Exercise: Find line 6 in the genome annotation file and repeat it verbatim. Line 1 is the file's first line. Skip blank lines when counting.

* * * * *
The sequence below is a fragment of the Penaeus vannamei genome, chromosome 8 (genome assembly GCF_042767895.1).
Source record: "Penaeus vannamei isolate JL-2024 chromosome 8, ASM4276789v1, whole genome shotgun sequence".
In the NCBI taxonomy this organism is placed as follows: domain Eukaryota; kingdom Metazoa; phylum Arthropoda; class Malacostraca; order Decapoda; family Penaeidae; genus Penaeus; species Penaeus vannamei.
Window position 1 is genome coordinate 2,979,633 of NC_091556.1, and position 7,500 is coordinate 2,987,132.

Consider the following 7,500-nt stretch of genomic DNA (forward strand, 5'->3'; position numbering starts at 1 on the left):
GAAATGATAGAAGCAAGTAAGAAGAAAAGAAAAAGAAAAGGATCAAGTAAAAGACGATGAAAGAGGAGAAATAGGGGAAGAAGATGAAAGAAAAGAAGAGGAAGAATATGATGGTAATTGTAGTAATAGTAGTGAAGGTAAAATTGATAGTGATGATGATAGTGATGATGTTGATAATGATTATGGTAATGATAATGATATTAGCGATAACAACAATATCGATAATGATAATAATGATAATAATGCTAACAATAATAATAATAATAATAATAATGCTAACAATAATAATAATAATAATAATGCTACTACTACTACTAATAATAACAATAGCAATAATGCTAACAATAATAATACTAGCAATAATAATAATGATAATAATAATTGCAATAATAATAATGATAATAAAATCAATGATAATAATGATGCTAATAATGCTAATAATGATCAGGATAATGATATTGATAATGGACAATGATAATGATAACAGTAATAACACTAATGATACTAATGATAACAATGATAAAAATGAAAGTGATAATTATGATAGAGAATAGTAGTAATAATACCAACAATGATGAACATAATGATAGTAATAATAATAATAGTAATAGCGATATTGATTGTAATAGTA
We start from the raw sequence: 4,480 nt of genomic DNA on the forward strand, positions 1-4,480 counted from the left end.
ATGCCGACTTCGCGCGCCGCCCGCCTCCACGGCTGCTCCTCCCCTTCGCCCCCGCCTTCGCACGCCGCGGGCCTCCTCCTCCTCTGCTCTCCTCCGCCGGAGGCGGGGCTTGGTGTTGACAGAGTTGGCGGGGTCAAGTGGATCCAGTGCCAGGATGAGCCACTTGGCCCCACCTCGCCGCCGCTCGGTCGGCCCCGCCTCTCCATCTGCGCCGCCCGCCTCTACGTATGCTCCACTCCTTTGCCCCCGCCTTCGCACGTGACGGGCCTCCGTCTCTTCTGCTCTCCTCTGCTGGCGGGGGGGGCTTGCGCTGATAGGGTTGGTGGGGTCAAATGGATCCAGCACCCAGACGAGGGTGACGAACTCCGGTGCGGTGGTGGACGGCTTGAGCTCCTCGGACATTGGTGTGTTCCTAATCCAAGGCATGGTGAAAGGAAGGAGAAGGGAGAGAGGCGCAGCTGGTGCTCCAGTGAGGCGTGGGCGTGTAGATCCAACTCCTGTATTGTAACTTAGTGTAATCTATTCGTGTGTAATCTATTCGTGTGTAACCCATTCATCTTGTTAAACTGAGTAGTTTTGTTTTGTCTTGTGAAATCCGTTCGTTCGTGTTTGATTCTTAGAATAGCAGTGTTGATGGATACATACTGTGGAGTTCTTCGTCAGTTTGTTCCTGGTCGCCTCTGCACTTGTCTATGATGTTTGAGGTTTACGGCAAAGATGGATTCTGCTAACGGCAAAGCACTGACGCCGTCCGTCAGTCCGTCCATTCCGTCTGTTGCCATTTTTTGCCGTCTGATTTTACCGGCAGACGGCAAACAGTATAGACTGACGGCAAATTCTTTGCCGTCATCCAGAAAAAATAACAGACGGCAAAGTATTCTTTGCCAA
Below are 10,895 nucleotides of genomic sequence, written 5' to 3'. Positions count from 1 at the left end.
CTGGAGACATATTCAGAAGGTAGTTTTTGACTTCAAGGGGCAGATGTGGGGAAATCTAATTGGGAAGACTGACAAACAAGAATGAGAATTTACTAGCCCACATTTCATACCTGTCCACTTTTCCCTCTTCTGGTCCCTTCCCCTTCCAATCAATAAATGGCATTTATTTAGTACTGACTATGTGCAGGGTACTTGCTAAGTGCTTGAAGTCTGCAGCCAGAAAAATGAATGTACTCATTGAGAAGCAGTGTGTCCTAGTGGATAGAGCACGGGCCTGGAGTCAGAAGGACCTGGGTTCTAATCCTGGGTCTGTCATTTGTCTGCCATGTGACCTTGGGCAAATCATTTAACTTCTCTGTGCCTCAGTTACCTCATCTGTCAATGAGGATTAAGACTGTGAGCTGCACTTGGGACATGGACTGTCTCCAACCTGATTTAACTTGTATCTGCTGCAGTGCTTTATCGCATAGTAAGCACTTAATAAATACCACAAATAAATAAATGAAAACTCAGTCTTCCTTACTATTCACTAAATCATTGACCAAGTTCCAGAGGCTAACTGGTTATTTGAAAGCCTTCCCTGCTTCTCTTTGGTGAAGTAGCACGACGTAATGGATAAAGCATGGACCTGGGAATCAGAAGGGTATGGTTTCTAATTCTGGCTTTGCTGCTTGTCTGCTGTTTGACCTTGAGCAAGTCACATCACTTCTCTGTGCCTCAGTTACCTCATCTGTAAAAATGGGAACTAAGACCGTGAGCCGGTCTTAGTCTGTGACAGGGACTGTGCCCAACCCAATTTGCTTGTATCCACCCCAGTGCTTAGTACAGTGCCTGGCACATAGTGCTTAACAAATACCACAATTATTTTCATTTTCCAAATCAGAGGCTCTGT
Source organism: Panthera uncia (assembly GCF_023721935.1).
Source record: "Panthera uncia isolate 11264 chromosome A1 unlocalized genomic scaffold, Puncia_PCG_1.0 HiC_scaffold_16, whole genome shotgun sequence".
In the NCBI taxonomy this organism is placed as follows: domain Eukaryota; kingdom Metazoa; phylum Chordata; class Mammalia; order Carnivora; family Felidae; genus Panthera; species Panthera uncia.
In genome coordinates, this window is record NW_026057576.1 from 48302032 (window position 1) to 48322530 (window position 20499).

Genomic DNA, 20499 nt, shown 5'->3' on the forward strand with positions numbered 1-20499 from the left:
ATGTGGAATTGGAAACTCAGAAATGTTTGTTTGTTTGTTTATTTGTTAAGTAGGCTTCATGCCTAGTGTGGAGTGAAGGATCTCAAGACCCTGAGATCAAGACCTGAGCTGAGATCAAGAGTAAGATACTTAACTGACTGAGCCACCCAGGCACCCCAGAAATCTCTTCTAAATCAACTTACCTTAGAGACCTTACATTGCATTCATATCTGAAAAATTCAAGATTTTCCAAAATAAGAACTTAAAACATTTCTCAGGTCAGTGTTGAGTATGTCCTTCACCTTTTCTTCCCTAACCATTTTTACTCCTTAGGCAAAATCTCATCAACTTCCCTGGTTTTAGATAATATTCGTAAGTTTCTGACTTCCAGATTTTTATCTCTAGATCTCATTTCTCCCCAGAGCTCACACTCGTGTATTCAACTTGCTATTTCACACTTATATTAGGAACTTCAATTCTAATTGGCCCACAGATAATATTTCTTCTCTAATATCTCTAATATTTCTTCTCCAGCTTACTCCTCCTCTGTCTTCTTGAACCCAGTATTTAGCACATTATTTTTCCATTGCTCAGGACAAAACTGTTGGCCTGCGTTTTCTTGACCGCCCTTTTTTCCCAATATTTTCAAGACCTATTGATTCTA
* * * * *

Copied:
GAAATGATAGAAGCAAGTAAGAAGAAAAGAAAAAGAAAAGGATCAAGTAAAAGACGATGAAAGAGGAGAAATAGGGGAAGAAGATGAAAGAAAAGAAGAGGAAGAATATGATGGTAATTGTAGTAATAGTAGTGAAGGTAAAATTGATAGTGATGATGATAGTGATGATGTTGATAATGATTATGGTAATGATAATGATATTAGCGATAACAACAATATCGATAATGATAATAATGATAATAATGCTAACAATAATAATAATAATAATAATAATGCTAACAATAATAATAATAATAATAATGCTACTACTACTACTAATAATAACAATAGCAATAATGCTAACAATAATAATACTAGCAATAATAATAATGATAATAATAATTGCAATAATAATAATGATAATAAAATCAATGATAATAATGATGCTAATAATGCTAATAATGATCAGGATAATGATATTGATAATGGACAATGATAATGATAACAGTAATAACACTAATGATACTAATGATAACAATGATAAAAATGAAAGTGATAATTATGATAGAGAATAGTAGTAATAATACCAACAATGATGAACATAATGATAGTAATAATAATAATAGTAATAGCGATATTGATTGTAATAGTA